The issues properly before me are only those related to the performance of counsel. There is no constitutional ground on which the sentencing decisions I made can be challenged on their merits. The law with respect to challenges to effective assistance of counsel is well developed. Almonacid needs to show that counsel made errors so serious that they fall outside of a wide range of acceptable professional conduct. If this showing is made, Almonacid must prove that he was prejudiced by these mistakes, i.e., that there is a reasonable probability that the outcome would have been different if the mistakes were not made. There is a fairly strong presumption of competence and a bar against routine second-guessing. See Strickland v. Washington, 466 U.S. 668 (1984) Lockhart v. Fretwell, 506 U.S. 364 (1993) Holman v. Gilmore, 126 F.3d 876 (7th Cir. 1997). I consider the claims with respect to sentencing first.

  The safety-valve issue revolves around the criteria that a defendant fully cooperate with the government and answer all of its questions about the offense and related offenses. All that is claimed here with respect to the safety-valve is that which Almonacid's lawyer presented to me — that Almonacid offered information that might help authorities find Catano and one other fugitive. This could not possibly be all of the information Almonacid had concerning the offense because it did not reveal his own conduct or that of others in committing the offense. Indeed, his allocution made it clear he was unwilling to speak candidly about his role in the offense. He offered to help the government find two men whom the government wanted and for whose apprehension the government might well have given some benefit, but he did not give the complete information required to invoke the safety-valve, which can apply even where the government acquires no information of any value to it. Defense counsel could not have done any better than he did. He recited what the facts were and asked for leniency, which fulfills his duty. There was also no prejudice. See United States v. Harris, 230 F.3d 1054 (7th Cir. 2000).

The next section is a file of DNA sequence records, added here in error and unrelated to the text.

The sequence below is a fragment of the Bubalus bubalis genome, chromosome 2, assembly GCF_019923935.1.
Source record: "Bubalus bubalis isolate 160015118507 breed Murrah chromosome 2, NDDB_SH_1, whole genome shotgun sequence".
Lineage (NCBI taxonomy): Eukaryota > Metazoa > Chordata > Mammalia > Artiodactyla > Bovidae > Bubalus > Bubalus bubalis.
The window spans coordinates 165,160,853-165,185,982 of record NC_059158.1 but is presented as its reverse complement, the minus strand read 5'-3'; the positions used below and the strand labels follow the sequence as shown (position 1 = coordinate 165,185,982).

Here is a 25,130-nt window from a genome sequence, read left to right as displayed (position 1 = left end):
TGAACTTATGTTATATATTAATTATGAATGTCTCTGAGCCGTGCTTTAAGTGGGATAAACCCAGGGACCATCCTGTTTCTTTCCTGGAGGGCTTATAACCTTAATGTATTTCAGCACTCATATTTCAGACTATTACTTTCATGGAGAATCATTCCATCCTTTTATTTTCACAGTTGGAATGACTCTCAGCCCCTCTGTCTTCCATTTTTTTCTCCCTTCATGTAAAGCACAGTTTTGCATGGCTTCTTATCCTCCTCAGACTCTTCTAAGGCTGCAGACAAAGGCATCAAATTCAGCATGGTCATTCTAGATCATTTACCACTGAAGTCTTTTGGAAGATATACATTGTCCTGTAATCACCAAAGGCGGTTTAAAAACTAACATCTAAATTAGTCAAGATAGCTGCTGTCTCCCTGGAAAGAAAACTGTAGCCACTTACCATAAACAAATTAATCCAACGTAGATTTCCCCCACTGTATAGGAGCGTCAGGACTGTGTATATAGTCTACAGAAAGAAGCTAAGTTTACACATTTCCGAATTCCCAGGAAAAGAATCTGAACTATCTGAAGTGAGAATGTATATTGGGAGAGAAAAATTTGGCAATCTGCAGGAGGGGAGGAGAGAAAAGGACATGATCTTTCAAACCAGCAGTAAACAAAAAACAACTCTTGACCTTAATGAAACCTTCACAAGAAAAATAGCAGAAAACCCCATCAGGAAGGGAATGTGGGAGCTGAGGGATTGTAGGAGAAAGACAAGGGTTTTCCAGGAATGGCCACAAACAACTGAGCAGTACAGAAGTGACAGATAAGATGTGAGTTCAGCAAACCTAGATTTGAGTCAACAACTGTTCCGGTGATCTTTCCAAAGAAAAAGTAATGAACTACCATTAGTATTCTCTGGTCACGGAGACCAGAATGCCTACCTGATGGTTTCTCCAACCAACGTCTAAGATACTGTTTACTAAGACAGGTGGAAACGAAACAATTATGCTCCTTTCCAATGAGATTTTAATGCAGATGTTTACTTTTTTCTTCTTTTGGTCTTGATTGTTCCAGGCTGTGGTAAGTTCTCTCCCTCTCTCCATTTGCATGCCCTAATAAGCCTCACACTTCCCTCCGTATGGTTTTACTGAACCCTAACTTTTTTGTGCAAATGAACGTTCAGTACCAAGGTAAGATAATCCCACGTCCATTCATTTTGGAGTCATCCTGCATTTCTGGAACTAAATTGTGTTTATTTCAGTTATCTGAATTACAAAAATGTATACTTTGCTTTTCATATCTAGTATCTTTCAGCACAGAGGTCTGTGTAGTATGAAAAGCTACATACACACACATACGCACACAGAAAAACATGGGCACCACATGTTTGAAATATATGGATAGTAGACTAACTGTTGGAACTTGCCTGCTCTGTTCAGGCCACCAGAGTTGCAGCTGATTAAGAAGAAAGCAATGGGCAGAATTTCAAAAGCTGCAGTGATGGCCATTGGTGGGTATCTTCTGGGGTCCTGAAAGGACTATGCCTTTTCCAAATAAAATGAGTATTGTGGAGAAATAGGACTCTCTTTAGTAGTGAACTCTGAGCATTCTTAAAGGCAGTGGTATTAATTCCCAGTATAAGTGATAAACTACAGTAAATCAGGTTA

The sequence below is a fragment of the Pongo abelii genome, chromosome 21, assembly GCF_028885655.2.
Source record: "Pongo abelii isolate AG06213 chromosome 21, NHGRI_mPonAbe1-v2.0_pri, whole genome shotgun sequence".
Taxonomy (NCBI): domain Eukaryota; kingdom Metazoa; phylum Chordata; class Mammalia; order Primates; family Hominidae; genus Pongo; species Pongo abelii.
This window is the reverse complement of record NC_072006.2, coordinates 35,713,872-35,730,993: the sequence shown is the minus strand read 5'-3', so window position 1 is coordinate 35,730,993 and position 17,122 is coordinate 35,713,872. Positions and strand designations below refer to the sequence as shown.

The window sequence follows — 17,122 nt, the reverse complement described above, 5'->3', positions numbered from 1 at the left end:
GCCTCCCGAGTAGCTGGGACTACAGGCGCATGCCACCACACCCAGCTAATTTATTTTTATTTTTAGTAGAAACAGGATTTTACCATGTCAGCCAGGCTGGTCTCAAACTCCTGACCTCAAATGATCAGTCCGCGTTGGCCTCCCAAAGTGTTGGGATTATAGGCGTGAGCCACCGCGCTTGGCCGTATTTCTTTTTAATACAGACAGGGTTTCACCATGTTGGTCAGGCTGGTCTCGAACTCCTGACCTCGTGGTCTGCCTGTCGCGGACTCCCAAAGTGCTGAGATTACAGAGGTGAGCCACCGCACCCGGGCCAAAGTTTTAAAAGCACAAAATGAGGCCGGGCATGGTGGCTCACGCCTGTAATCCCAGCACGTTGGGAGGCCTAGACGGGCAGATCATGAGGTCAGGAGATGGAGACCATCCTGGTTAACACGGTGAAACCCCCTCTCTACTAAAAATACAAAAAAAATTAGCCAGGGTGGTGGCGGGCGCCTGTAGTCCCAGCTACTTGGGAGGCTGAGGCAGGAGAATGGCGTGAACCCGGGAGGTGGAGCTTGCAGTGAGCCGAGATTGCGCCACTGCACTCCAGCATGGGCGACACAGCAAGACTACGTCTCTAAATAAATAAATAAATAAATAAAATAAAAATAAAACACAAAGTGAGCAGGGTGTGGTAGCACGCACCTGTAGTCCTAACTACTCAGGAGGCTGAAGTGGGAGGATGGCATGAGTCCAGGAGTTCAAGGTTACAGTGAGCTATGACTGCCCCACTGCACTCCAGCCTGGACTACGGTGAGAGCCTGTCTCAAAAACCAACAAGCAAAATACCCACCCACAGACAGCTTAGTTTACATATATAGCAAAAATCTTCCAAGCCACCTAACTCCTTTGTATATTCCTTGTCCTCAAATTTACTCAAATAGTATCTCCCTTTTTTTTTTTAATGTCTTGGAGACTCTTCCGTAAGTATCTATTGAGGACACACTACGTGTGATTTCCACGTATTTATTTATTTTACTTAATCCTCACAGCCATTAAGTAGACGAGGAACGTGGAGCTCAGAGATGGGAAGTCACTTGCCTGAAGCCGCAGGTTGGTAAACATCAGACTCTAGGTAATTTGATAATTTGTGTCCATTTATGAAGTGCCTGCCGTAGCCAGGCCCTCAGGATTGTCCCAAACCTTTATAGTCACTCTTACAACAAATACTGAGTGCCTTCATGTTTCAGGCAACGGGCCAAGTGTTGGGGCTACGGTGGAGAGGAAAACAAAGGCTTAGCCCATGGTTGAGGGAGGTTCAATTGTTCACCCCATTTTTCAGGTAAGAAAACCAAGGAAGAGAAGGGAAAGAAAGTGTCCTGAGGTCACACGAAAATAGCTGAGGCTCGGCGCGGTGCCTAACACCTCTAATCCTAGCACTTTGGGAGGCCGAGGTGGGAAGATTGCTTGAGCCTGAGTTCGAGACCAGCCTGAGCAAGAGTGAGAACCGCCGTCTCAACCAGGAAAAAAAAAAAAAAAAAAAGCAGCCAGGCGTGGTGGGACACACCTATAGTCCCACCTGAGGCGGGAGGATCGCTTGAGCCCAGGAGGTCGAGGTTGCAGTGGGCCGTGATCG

The failure to argue for waiver of the fine is not ineffective assistance. Almonacid was educated and had conducted a legitimate business. He had retained counsel. His assertion that he had no assets was not verified, and whatever assets he might have would be in far-off Spain. I concluded that he had the ability to pay a fine while in custody and, indeed, he seems to be doing so. One of his reasons for seeking remission of the fine is that the Bureau of Prisons takes a percentage of the money he receives from his family in Spain in order to pay the fine. He wishes to use all the money for his own purposes. He seems to believe that the funds sent to him are not his but those of his family. Of course, when he receives them and the power to use them, they become his funds. In any event, defense counsel cannot be criticized for failing to seek remission of the fine. I doubt that Almonacid would have wanted to disclose all information concerning his finances. In any event, my assessment that the fine would be paid, at least in part, turns out to be correct and there is no proof of prejudice.

  The drug quantity claim is difficult to comprehend because defense counsel did attack, with some vigor, the amount the government sought to attribute to Almonacid. In the end, I essentially accepted his argument because I attributed to Almonacid only the quantity that he personally handled. I made no formal finding because the sentence I wanted to impose, and did, was permissible under both guidelines — the one the government wanted and the one the defense wanted. There is no cause to conclude that defense counsel did a bad job and, even if he had, there was no prejudice.